Apple kept iMessage to itself when it could have come to Android back in 2013

iMessage could have come to Android years ago.
Court documents submitted by Epic and Apple before their antitrust trial reveal that Apple execs never wanted to release iMessage for Android.

New findings reveal that Apple could have launched iMessage for Android years ago but deliberately chose not to do so. Epic’s antitrust lawsuit against Apple has revealed (via 9to5Mac) that the popular messaging service was locked in intentionally by Apple even though it could have been cross-compatible with Android as early as 2013.

Court documents submitted by Epic and Apple ahead of their upcoming trial make it clear that Apple executives were against porting iMessage to Android for competitive reasons.

According to a deposition by Eddy Cue, Apple’s Senior VP of Internet Software and Services, the company “could have made a version on Android that worked with iOS” such that there would “have been cross-compatibility with the iOS platform so that users of both platforms would have been able to exchange messages with one another seamlessly.”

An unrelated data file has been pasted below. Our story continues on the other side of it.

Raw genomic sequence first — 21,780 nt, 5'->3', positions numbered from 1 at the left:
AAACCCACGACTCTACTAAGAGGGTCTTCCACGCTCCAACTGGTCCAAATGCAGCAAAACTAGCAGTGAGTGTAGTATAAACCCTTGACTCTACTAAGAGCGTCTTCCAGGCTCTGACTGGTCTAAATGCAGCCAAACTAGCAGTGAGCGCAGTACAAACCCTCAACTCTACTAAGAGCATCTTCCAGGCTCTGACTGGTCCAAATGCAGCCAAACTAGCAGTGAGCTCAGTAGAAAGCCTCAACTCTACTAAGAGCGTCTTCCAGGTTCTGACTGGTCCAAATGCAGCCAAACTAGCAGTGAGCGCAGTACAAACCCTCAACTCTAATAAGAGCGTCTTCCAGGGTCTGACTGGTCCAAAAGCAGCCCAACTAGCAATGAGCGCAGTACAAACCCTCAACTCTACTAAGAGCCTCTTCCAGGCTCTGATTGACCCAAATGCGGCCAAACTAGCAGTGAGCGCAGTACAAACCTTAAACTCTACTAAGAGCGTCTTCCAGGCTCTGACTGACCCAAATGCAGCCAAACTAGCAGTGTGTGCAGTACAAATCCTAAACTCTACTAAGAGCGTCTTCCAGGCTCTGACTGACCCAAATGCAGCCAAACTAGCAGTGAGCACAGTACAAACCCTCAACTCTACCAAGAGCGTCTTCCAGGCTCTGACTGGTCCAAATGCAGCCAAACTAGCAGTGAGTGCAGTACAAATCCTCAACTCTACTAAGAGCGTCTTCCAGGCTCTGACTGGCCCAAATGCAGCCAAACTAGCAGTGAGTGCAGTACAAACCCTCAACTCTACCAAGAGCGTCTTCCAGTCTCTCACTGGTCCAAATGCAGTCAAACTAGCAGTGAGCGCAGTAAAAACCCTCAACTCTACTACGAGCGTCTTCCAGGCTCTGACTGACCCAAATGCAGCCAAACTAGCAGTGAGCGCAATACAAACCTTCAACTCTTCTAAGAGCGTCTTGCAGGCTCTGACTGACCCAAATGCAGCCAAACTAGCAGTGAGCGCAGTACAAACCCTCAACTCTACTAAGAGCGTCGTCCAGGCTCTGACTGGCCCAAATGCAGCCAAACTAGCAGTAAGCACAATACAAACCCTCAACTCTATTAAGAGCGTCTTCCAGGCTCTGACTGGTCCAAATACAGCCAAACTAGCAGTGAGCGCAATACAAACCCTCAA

However, Craig Federighi, Apple’s Senior VP of Software Engineering and the executive in charge of iOS, said, “iMessage on Android would simply serve to remove an obstacle to iPhone families giving their kids Android phones.”

In 2016, when a former Apple employee commented that “the number one most difficult reason to leave the Apple universe app is iMessage,”  Phil Schiller, responsible for leading the App Store, commented that “moving iMessage to Android will hurt us more than help us.”

These statements reaffirm what most of us have known for a while — Apple likes to keep its ecosystem closed in order to hook users and keep them there. The practice is not illegal, and these findings wouldn’t necessarily harm Apple. They are just another way for Epic to support its point that Apple uses platform lock-in to maintain its market monopoly.

Meanwhile, iMessage is still not available on Android, and it doesn’t look like it’ll ever leave Apple’s walled garden. Android users, however, can take advantage of RCS that offers a similar experience in the Google Messages App.

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